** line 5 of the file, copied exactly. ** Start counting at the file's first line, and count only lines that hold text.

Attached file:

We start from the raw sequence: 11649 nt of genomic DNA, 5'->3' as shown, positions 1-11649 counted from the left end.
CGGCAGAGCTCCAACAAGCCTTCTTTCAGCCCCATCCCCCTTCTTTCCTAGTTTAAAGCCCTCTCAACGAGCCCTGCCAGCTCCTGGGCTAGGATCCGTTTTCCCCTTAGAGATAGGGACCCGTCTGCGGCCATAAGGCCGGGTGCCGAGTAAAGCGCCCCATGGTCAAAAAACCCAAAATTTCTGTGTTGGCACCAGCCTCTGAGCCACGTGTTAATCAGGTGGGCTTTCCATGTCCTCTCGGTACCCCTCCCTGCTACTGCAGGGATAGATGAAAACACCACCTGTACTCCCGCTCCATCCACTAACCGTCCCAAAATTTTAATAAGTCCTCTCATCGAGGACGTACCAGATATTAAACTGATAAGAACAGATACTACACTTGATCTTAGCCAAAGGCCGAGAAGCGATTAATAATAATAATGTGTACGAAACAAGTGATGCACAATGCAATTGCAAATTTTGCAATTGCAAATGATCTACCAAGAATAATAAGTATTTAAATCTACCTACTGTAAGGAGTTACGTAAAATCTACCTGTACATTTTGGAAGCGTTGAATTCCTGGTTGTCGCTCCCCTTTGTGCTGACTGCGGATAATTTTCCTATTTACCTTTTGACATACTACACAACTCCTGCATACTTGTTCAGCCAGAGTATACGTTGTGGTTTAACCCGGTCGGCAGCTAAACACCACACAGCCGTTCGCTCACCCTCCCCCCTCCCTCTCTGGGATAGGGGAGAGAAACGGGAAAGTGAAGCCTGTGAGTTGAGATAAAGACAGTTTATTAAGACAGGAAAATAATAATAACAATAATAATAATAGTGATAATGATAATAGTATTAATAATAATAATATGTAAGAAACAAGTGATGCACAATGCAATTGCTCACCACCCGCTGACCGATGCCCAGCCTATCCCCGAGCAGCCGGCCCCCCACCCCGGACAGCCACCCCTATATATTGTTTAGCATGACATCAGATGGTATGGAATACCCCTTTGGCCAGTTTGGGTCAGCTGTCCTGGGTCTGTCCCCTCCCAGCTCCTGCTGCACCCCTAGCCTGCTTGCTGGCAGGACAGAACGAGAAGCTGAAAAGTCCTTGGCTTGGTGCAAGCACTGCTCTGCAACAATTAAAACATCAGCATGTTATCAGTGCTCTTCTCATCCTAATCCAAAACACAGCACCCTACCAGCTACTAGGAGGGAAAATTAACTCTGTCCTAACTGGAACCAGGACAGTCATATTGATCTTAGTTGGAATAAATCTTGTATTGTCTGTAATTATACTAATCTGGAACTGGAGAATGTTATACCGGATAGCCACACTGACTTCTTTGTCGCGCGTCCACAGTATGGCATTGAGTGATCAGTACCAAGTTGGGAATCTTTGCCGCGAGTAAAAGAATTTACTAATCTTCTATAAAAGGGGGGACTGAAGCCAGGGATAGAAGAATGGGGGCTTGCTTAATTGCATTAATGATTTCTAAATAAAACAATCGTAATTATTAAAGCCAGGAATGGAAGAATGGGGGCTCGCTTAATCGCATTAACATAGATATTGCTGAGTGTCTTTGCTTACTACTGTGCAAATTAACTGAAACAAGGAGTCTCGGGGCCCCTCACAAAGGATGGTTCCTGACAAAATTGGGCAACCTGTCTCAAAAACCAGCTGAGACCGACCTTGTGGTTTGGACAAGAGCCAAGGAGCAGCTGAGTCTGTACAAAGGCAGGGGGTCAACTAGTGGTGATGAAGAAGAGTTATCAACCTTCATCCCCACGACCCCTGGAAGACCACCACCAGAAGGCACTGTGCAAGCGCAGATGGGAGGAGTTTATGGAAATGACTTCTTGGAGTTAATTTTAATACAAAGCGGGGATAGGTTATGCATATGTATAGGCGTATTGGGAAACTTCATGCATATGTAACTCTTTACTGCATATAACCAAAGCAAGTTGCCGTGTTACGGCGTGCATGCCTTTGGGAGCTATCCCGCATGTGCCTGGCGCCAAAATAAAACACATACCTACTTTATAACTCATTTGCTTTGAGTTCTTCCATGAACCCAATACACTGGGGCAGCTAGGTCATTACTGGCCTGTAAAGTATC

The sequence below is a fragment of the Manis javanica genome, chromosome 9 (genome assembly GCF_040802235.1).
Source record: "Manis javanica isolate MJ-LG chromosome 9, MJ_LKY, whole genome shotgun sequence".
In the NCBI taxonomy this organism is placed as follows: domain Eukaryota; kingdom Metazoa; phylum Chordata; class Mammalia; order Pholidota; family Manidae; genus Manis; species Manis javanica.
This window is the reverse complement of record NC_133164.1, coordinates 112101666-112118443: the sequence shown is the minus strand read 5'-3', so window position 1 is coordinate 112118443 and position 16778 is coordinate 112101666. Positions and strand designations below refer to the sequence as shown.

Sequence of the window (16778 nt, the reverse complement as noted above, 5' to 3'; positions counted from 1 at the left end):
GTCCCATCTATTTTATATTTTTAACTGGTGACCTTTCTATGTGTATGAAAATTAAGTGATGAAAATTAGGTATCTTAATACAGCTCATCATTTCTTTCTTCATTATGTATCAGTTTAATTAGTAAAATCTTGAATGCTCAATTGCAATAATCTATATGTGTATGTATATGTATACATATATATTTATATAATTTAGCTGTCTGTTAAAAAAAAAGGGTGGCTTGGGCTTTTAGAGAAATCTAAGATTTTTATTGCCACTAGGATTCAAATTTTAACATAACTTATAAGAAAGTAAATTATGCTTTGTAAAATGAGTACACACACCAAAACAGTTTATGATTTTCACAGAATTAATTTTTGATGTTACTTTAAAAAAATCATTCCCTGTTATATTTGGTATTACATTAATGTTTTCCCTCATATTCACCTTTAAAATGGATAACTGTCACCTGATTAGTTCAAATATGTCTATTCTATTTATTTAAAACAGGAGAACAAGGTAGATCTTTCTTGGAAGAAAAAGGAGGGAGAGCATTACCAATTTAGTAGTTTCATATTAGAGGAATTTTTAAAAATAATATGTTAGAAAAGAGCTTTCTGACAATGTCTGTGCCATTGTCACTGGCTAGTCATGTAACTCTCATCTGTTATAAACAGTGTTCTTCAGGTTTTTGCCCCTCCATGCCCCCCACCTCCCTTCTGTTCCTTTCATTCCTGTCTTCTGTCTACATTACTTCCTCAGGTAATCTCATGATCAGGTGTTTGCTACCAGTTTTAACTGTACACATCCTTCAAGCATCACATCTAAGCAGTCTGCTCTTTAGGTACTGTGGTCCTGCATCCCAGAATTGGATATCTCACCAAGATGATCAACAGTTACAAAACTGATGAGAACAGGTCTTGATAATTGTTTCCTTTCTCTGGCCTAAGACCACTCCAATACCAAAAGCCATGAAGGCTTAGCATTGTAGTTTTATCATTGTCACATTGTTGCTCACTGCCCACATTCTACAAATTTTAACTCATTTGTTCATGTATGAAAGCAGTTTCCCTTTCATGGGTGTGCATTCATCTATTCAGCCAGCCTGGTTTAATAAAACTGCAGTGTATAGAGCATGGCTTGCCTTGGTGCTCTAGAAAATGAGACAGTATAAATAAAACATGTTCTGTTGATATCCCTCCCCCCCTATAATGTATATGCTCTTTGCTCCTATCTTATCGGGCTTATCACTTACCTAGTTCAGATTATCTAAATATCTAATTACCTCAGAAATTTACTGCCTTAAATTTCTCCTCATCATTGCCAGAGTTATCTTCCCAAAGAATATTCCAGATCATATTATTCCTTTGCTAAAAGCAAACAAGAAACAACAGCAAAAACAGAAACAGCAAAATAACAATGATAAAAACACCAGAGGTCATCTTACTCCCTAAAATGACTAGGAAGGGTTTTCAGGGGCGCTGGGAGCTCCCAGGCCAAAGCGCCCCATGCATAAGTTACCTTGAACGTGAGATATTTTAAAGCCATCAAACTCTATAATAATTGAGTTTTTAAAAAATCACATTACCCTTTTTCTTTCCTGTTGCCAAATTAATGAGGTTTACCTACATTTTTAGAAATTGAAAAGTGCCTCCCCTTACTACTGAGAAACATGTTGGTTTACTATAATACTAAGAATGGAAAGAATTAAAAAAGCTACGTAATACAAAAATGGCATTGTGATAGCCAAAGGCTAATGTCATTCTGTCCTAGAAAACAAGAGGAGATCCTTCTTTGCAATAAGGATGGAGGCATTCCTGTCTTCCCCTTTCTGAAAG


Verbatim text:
In the NCBI taxonomy this organism is placed as follows: domain Eukaryota; kingdom Metazoa; phylum Chordata; class Mammalia; order Pholidota; family Manidae; genus Manis; species Manis javanica.